Academic journal article Jewish Political Studies Review

Israeli Settlements, American Pressure, and Peace*

Academic journal article Jewish Political Studies Review

Israeli Settlements, American Pressure, and Peace*

Article excerpt

The settlement issue was often at the heart of U.S.-Israeli differences during the Obama administration. However, the crisis that erupted between the two countries appeared to be completely unnecessary. A settlement freeze had never been a precondition for negotiations when the 1993 Oslo Agreements were originally signed. Israeli-Palestinian negotiations continued with no settlement freeze under successive Israeli governments as well. When the Netanyahu government actually agreed to a ten-month moratorium on settlement construction, its importance was discounted by the Palestinian side, which only came to negotiate with Israel in the last month of the moratorium. Settlements turned out to be a far less important issue for determining the course of Israeli-Palestinian negotiations.


Upon coming into office, the Obama peace team was seized with the idea of a settlement "freeze" as a confidence-building measure to lure the reluctant Palestinians into negotiations with Israel. President Barack Obama's peace envoy, former Senate Majority Leader George Mitchell, had been associated with the freeze concept since the Middle East peace commission he headed in 2001 concluded that "Israel should freeze all settlement activity, including the 'natural growth' of existing settlements." The Bush administration signed on to the freeze idea in 2003, when it joined with the European Union, Russia, and the UN secretary-general to promulgate the "Roadmap to a Permanent Two-State Solution to the IsraeliPalestinian Conflict." The Roadmap requires, in Phase I, that, "Consistent with the Mitchell Report, the Government of Israel freezes all settlement activity (including natural growth of settlements)."1

But even with this language, the 2003 Roadmap, which was a multilateral declaration and not a binding international treaty, did not halt Israeli construction. Parallel to the Roadmap, the Bush administration worked out bilateral understandings with Israel that defined how Washington understood the settlement freeze that it proposed. The critical factor in the administration's thinking was that new construction not entail Israel seizing more land. Thus if construction continued within the outer perimeter of the current line of building in each settlement, then that settlement construction did not violate the Roadmap freeze. The United States and Israel reached understandings in this regard during the Bush administration.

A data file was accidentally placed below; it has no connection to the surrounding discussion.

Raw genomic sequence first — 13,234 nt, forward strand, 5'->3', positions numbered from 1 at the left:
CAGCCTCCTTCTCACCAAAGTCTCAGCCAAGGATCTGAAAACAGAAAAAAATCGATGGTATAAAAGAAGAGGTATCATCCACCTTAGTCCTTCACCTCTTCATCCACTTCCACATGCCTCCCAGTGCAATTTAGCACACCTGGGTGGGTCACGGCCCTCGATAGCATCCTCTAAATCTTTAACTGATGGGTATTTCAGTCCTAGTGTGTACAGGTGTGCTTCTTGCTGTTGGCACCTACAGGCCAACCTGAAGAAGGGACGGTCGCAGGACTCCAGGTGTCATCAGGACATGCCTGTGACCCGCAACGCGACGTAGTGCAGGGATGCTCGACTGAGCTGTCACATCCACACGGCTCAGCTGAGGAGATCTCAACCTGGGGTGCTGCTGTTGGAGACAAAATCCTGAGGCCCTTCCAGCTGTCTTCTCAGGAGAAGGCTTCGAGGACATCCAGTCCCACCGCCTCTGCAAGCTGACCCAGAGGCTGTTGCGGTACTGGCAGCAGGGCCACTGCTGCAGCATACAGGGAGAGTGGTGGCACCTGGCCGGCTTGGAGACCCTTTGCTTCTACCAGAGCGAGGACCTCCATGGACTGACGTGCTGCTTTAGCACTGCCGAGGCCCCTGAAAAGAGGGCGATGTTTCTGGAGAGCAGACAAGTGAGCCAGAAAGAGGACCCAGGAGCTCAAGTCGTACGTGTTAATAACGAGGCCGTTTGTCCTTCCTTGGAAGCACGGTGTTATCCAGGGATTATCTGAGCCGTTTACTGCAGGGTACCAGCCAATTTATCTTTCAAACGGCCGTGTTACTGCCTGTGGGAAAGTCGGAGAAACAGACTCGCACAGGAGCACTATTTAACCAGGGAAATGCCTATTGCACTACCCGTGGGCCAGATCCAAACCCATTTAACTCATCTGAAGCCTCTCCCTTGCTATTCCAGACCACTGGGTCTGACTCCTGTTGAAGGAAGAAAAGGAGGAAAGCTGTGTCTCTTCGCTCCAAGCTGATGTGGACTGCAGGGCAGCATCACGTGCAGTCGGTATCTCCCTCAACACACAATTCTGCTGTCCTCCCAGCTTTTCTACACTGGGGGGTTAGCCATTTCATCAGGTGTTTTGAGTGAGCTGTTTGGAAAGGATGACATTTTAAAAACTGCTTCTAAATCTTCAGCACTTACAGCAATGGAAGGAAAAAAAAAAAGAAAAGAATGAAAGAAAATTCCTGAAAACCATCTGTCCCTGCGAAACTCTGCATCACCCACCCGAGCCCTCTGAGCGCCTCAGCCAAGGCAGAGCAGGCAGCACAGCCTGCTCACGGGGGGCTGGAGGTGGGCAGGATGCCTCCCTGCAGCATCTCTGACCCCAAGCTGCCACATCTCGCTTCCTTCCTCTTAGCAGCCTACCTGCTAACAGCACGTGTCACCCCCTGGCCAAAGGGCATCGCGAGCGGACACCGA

In an effort to placate President Obama, Prime Minister Benjamin Netanyahu imposed on his cabinet a major concession on November 25, 2009. He announced a ten-month freeze on construction permits for new residences and the (actual) start of new residential construction in the settlements. "We have been told by many of our friends that once Israel takes the first meaningful steps toward peace, the Palestinians and Arab states would respond.... I hope that this decision will help launch meaningful negotiations to reach a historic peace agreement that would finally end the conflict between Israel and the Palestinians." George Mitchell said, "We did get a 1 0 month...moratorium on new housing construction starts on the West Bank, which was less than what we asked for, less than what the Palestinians wanted, but was more than any government of Israel had ever done on that subject, and it was a significant action which I believe the Palestinians should have responded to by getting into negotiations earlier."2

But, for nine of the ten months of the freeze, Netanyahu's concession did not have the intended effect. For all but the last month, Palestinian Authority president Mahmoud Abbas refused to resume negotiations even with the freeze, saying it fell short of the total freeze in Jerusalem that President Obama had promised him. "At first, President Obama stated in Cairo that Israel must stop all construction activities in the settlements. Could we demand less than that?"

Mitchell later said, "The real loss was that we didn't get a full ten months. …

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